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Where EAST meets the Northwest

PROUD TO BE A PILOT. Allison Wetherington (left, #23), a senior at the University of Portland, is a center midfielder on the women’s soccer team. Kicking a soccer ball around has been part of her life for 17 years. During the last four years, she has represented the Portland Pilots on the pitch. (AR Photo/Jody Lim)

SENIOR YEAR. Allison Wetherington a senior midfielder at the University of Portland (UP), dribbles the ball at a soccer match held on the UP campus. Wetherington will earn her degree in general studies with a specialization in psychology and sociology in the spring. (AR Photo/Jody Lim)

From The Asian Reporter, V26, #20 (October 17, 2016), pages 11 & 13.

Allison Wetherington: A story of soccer, gyoza, and dolphins

By Ryan Nakano

The Asian Reporter

Allison Wetherington’s greatest fear is the ocean. She is scared of the unknown, scared of what might be lurking underneath the surface. But the thing about Wetherington is that she loves dolphins, according to her best friend and former teammate, Noelle La Prevotte.

Wetherington, a senior at the University of Portland (UP), is a center midfielder on the women’s soccer team. After graduation, she will step out into the unknown, the metaphorical "ocean" laid out for the post-college student, and she will be certain of only one thing: that she will continue to play soccer the way she will continue to love the torpedo-shaped cetacean.

"She is very reserved, but she is such a passionate person," La Prevotte said. "I mean, she has played soccer almost all of her life and the passion she has for the game can also be seen in her loyalty and selflessness in her friendships."

La Prevotte and Wetherington played together for the Pilots for three years, but it wasn’t until last summer, La Prevotte’s senior year, that they became good friends. Since then, both players have visited each other’s families and homes on two separate occasions, Wetherington visiting the La Prevottes in California and La Prevotte flying to Georgia, the southern state in which 21-year-old Allison grew up playing soccer.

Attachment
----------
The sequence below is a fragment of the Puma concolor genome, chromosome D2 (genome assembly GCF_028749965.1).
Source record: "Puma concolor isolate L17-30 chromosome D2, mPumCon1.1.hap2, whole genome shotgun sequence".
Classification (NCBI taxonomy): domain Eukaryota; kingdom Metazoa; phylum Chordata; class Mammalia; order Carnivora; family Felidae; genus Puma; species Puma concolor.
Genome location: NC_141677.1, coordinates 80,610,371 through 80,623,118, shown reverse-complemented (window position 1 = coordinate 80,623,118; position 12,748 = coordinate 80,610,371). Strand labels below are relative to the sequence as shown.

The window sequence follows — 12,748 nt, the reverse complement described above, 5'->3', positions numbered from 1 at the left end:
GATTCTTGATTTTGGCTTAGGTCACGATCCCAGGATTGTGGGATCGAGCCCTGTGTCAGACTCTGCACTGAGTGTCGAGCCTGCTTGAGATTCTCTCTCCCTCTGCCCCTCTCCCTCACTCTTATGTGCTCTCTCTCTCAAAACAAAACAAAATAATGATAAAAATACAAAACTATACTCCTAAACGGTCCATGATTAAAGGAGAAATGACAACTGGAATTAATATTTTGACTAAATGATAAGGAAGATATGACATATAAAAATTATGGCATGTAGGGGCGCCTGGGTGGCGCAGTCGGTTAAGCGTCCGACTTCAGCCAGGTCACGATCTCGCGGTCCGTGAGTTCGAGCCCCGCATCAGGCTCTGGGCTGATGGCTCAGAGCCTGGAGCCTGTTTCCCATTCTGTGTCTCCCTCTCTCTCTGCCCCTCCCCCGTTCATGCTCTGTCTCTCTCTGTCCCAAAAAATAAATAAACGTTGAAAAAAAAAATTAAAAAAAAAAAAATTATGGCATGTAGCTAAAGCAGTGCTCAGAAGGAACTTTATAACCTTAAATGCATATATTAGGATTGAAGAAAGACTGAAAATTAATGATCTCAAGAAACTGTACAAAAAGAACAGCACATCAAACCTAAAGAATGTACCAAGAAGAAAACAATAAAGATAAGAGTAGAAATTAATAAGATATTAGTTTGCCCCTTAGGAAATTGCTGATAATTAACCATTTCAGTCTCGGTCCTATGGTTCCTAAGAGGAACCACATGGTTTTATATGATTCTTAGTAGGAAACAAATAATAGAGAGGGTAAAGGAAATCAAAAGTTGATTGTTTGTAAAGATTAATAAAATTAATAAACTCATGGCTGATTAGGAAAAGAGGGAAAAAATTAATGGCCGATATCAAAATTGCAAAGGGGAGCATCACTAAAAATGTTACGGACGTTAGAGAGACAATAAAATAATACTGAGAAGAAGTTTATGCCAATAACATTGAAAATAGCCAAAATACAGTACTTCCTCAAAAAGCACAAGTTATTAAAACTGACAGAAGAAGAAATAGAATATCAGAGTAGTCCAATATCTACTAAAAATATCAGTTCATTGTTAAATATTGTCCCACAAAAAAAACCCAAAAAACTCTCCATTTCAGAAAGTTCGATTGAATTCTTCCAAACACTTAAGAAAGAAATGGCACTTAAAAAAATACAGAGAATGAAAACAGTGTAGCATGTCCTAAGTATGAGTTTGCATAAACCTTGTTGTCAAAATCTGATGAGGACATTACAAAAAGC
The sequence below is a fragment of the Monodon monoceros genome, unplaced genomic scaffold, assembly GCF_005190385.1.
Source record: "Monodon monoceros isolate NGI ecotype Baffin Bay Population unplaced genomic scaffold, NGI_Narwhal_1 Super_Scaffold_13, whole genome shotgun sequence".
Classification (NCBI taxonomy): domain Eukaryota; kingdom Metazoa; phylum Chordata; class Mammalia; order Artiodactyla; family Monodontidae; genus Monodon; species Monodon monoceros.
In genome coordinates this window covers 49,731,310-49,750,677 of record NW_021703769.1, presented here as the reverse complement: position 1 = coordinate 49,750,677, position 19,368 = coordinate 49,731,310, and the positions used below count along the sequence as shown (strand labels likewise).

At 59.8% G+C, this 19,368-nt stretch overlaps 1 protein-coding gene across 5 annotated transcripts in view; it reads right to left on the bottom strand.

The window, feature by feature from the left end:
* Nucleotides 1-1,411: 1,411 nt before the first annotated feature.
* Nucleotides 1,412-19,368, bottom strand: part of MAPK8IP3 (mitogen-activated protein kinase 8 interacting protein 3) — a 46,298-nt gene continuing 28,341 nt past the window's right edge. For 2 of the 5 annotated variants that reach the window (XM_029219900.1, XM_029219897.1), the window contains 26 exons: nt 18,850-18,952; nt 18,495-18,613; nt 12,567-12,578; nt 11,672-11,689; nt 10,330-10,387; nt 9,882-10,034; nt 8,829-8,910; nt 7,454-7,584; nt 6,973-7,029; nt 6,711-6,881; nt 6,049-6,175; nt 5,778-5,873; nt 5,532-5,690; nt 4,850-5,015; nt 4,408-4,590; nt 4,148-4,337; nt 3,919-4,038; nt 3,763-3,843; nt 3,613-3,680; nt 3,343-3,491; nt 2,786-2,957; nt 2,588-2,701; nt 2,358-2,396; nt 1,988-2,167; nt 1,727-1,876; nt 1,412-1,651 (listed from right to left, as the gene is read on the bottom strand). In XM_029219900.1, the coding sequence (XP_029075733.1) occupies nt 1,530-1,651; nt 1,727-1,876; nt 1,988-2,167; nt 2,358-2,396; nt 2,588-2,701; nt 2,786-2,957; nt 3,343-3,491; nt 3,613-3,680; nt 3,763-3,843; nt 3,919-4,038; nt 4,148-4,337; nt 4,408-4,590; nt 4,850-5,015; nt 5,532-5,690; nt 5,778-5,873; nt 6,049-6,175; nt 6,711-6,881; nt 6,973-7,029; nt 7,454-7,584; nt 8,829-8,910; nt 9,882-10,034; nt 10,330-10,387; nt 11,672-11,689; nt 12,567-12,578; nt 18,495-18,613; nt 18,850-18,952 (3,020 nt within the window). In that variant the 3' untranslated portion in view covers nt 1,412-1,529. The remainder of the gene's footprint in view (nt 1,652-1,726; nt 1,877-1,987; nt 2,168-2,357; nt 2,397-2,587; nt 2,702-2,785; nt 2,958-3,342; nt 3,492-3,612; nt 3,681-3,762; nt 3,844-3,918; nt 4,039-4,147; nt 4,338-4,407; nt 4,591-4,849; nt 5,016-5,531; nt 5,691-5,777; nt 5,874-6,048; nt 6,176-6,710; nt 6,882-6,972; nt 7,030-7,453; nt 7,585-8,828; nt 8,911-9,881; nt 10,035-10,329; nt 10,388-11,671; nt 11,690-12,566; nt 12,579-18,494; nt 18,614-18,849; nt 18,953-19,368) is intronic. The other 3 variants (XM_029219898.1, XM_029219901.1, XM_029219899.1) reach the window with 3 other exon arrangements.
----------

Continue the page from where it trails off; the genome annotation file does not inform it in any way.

"It started when I was three years old, kicking a ball around at my brother’s games," Wetherington said. "By four, my parents signed me up and I’ve been in love with the sport ever since."

Not only has she been in love with soccer, she has excelled at it.

Before signing with the Pilots, Wetherington played international matches for several different teams in England, Sweden, and Spain. During her first year in Portland, she was named the West Coast Conference (WCC) Freshman of the Year in 2013. With five matches remaining in the regular season, she has played in every game of her college career (72 games), scoring 13 goals and giving 19 assists.

Prior to her senior year of high school, Wetherington had no intention of attending the University of Portland. She was continuously told by her club soccer coach, Brian Moore, that the Pilots wanted her to become part of their program, but Oregon always seemed too far from home, which made her uncertain. It took some convincing, but she eventually boarded a plane that would land her at Portland International Airport on June 1, 2013. After watching one match on campus and meeting players on the team in person, she was signed within 24 hours.

Aside from the distance, her home in Acworth, Georgia couldn’t have been more different than Portland or the Pacific Northwest in general. Simple Southern mannerisms like saying "yes ma’am" and "no ma’am" disappeared. Living in the city as opposed to the countryside was completely foreign, but it didn’t take long for Wetherington to adapt. In fact, she currently has no plans to leave Portland, a city she now calls home.